Metaverse News

Gamers Are Buying Virtual Fashion From Luxury Labels For Online Clout

There’s seemingly no limit to how one can spend money in the metaverse: stocks, crypto, real estate, etc. Now, we can add luxury clothing lines to that mix. Gucci, Balenciaga, and Fendi are just a few of the labels that are rolling out digital clothing collections for gaming avatars to don in the metaverse, allowing gamers to live vicariously through their avatars while sparing no expense. Count VR fashion influencer Leah Ashe as one who has gone all out when it comes to purchasing high-end accessories for her avatar, NotLeah. Through Roblox, she’s purchased four Gucci purses, a pink Rolls-Royce, and an assemblage of pink mansions.

Roblox’s in-game currency, known as “Robux,” can be purchased with cash via debit cards or other forms of electronic payments. Each Robux is worth about 100 times the value of a US bill; thus, a gamer would pay $100 cash in exchange for $10,000 Robux. Ashe recently spent more than $2,000 in Robux (about $25) on a digital limited-edition pink sequin Gucci GG Marmont bag. She then dropped $2,100 real dollars on the exact same handbag in real-life. Gucci introduced a virtual collection to Roblox in May. The limited-edition items were quickly snapped up, and reports of virtual bags fetching more money than the real things on the resale market began popping up, including a Queen Bee Dionysus bag that sold for 350,000 Robux (more than $4,000) last summer.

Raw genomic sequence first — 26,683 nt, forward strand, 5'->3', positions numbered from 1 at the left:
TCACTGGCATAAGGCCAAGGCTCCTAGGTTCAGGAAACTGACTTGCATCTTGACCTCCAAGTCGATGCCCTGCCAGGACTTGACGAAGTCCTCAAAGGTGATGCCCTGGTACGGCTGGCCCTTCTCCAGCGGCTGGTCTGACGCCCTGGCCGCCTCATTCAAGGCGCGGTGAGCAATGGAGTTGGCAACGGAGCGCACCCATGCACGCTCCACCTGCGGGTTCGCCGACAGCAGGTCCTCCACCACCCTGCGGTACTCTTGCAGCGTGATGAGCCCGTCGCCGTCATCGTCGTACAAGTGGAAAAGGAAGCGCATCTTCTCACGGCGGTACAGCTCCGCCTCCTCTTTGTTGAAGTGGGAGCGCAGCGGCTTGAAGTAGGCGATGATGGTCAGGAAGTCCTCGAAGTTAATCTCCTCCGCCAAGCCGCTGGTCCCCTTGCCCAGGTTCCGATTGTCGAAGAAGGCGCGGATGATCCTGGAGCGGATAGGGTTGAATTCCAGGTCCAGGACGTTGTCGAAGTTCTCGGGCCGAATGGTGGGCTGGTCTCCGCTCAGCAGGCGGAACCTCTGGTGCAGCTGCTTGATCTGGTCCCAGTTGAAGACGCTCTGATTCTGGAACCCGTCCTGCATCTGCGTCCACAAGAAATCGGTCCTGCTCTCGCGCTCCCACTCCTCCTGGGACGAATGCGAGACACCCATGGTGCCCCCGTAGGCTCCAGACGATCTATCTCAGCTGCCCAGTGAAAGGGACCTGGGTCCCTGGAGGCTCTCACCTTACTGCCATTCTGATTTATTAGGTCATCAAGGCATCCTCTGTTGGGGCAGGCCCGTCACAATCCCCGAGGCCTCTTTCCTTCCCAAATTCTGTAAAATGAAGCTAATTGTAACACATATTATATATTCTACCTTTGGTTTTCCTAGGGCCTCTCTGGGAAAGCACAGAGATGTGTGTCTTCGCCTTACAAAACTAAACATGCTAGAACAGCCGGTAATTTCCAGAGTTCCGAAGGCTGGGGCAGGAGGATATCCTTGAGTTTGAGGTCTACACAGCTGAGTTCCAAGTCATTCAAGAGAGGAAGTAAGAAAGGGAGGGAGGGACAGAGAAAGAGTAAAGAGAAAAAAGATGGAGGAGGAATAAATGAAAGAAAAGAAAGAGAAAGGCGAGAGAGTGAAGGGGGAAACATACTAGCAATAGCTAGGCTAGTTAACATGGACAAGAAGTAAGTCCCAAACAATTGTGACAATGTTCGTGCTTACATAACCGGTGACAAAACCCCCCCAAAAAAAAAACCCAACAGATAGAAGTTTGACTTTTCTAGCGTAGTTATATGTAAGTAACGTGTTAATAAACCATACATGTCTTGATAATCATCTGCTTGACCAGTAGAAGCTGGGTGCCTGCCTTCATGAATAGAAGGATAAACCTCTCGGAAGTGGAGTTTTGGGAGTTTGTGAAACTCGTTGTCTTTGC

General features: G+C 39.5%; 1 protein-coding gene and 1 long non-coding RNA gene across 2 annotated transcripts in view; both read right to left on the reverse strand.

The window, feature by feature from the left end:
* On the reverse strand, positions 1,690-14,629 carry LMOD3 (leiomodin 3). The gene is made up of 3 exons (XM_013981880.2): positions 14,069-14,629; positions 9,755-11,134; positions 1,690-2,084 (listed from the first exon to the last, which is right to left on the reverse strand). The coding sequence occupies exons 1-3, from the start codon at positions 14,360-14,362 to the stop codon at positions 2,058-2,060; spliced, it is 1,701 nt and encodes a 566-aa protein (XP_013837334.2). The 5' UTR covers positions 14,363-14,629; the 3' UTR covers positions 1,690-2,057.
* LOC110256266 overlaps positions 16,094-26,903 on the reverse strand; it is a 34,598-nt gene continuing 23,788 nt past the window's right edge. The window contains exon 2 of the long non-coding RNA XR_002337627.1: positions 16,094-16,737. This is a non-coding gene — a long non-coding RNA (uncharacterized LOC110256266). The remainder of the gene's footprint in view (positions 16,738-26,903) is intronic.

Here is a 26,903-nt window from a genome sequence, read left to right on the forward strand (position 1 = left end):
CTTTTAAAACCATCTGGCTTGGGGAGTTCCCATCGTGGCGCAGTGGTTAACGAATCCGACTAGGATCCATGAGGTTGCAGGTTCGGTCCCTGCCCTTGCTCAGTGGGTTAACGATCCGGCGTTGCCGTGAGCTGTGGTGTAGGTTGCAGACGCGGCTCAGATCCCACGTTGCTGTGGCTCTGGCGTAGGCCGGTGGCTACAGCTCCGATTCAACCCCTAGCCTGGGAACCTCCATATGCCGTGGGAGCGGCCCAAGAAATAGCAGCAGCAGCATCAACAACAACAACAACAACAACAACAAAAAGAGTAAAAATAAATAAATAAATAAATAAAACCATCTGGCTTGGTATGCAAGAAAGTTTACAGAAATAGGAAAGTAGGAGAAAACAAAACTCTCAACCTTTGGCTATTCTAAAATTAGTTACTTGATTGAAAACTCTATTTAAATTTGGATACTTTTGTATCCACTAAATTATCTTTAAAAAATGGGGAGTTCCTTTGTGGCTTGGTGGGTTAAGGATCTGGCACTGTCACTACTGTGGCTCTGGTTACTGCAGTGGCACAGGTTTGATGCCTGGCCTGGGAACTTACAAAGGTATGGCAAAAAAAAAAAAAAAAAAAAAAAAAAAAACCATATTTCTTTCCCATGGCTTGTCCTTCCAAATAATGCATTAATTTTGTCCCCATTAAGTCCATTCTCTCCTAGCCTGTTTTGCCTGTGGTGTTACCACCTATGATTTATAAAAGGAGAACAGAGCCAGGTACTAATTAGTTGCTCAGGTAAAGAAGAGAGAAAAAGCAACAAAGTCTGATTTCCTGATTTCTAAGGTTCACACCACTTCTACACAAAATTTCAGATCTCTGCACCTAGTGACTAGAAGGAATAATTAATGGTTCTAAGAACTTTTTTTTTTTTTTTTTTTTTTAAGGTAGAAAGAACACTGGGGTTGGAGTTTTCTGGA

“The digital fashion world is an inclusive place for designers and [gamers],” said Daria Shapovalova, Co-Founder of metaverse fashion marketplace DressX. “The clothes fit all sizes, the items look good on everyone [in the metaverse] and the designer labels are more accessible and affordable for everyone.”

From the $9.99 DressX subscription app, gaming buffs can score computerized apparel from lesser-known labels to renowned couturiers such as Fendi and Balenciaga. Patrons can then shop for gear for their in-game avatars — or for themselves to wear virtually on social media and Zoom calls — with prices starting around $5. For instance, a virtual head-to-toe version of the bedazzled, custom-made Peter Dundas creation rocked by singer Mary J. Blige during this year’s Super Bowl Halftime Show performance costs $8,400.

“Digital fashion allows people to discover stylish brands on an up-close and personal level,” said Shapovalova, noting that DressX shoppers can use its technology to try on any article of clothing for free before deciding to purchase it for their digital wardrobe. “At this stage in digital fashion development, most designers are creating virtual reality clothing lines as a marketing tool, rather than a major revenue stream, to attract this new wave of metaverse consumers.”

Speaking of which, Metaverse Fashion Week is set to take place from March 24th to the 27th, and will be hosted by 3D virtual world platform Decentraland.

(All information was provided by The New York Post)

Check out the industry-leading META Business podcast where we discuss the intersection of business and the metaverse

0 comments on “Gamers Are Buying Virtual Fashion From Luxury Labels For Online Clout

Leave a Reply

%d bloggers like this: